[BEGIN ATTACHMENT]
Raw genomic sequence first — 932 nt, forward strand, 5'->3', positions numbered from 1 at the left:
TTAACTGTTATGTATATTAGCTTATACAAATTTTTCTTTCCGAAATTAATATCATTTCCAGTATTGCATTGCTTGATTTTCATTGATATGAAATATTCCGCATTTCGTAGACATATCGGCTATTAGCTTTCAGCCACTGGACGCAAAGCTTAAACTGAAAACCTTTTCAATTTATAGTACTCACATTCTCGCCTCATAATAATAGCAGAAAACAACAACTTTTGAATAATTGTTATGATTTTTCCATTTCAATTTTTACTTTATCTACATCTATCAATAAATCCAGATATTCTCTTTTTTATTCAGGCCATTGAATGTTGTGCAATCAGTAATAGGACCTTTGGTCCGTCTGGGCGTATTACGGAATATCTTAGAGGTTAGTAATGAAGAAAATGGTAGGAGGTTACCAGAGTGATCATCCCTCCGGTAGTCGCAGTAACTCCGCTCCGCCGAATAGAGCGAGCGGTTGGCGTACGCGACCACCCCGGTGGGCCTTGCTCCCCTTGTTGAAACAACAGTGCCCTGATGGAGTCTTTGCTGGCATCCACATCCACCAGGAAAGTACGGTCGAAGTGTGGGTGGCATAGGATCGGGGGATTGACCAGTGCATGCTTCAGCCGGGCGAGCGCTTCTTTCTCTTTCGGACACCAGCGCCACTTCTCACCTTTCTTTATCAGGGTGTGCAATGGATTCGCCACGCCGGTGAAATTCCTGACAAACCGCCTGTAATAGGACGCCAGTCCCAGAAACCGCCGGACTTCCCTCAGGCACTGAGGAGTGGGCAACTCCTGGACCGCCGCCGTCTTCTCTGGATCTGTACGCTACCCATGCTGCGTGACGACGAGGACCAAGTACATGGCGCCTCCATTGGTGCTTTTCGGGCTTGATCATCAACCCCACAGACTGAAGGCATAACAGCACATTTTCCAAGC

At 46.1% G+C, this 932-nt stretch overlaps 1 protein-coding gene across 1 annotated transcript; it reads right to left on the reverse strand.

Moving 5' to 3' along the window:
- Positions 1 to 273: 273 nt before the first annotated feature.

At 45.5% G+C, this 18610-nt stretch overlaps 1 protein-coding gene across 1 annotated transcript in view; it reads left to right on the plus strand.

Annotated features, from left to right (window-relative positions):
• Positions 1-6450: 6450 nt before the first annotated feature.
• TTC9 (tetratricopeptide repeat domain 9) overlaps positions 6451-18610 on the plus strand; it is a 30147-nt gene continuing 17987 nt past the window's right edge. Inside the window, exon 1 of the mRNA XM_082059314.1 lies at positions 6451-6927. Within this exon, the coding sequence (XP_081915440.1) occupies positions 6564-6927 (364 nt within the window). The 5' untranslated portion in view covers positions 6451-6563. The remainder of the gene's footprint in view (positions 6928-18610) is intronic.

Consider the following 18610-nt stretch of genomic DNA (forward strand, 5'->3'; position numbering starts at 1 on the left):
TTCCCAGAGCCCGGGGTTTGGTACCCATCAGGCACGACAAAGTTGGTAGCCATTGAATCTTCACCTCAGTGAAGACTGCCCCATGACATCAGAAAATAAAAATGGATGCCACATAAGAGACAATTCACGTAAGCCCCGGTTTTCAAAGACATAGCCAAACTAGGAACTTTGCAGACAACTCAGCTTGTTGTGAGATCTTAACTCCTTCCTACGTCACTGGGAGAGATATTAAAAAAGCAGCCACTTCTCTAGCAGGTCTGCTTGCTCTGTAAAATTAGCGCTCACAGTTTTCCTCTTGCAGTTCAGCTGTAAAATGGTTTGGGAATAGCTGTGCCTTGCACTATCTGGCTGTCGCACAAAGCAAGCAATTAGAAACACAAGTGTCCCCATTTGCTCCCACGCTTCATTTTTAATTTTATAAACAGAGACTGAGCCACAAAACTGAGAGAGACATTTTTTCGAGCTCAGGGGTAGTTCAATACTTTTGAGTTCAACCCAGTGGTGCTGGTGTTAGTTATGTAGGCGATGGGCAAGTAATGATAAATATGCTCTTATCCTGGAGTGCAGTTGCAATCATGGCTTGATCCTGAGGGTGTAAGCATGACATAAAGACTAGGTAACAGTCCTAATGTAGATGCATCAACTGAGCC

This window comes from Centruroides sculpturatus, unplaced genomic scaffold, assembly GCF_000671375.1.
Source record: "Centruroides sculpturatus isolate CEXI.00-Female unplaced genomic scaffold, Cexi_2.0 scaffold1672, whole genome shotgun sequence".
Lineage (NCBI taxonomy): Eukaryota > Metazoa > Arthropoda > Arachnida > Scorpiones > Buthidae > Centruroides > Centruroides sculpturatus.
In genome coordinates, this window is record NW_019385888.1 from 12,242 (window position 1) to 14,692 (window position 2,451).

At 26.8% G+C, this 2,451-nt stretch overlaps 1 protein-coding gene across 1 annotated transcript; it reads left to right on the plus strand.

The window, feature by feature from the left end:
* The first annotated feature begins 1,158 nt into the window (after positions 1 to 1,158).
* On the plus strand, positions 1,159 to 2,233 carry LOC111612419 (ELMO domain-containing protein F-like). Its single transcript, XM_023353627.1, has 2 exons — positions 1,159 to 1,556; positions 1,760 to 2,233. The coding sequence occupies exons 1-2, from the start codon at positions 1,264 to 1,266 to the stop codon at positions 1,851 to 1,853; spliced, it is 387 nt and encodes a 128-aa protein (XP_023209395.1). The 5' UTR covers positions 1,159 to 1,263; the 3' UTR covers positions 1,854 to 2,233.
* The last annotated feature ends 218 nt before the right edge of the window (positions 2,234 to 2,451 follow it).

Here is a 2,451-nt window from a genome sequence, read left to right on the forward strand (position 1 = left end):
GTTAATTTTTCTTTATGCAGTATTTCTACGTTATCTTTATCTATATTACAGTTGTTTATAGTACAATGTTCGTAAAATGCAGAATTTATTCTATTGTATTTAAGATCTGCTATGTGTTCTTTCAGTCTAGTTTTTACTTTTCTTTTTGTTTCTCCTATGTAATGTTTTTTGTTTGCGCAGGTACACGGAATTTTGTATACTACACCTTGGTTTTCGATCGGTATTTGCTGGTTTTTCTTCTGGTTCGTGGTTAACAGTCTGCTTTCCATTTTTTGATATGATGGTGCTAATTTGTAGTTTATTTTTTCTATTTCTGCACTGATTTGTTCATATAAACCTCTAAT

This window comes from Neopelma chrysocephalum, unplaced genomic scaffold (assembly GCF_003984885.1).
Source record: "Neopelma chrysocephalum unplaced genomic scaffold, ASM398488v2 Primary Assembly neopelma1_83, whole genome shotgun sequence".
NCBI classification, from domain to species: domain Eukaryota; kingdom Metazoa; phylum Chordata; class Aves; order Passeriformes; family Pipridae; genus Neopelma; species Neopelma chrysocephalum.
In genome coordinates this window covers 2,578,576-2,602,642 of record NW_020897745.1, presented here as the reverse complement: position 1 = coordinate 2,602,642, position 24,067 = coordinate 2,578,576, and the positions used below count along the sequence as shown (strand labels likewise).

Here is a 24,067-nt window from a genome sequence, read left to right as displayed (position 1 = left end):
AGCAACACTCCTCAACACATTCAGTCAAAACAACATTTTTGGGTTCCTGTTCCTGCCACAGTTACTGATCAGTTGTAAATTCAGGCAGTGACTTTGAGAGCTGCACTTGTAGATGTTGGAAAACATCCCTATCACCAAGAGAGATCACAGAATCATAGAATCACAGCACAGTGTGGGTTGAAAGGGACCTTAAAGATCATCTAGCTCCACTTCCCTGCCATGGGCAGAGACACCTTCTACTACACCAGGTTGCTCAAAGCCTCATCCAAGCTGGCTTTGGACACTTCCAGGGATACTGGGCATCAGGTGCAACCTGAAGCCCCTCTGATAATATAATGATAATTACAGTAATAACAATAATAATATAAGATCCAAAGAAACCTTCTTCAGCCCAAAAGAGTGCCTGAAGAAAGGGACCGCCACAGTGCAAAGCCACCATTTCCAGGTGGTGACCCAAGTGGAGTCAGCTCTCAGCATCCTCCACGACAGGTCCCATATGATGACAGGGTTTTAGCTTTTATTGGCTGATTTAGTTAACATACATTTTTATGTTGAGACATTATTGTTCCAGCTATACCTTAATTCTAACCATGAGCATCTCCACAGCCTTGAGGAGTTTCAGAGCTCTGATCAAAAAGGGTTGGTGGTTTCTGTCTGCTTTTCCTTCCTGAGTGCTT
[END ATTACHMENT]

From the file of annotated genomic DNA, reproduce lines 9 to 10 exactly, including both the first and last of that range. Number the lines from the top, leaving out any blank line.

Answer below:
• TTC9 (tetratricopeptide repeat domain 9) overlaps positions 6451-18610 on the plus strand; it is a 30147-nt gene continuing 17987 nt past the window's right edge. Inside the window, exon 1 of the mRNA XM_082059314.1 lies at positions 6451-6927. Within this exon, the coding sequence (XP_081915440.1) occupies positions 6564-6927 (364 nt within the window). The 5' untranslated portion in view covers positions 6451-6563. The remainder of the gene's footprint in view (positions 6928-18610) is intronic.

Consider the following 18610-nt stretch of genomic DNA (forward strand, 5'->3'; position numbering starts at 1 on the left):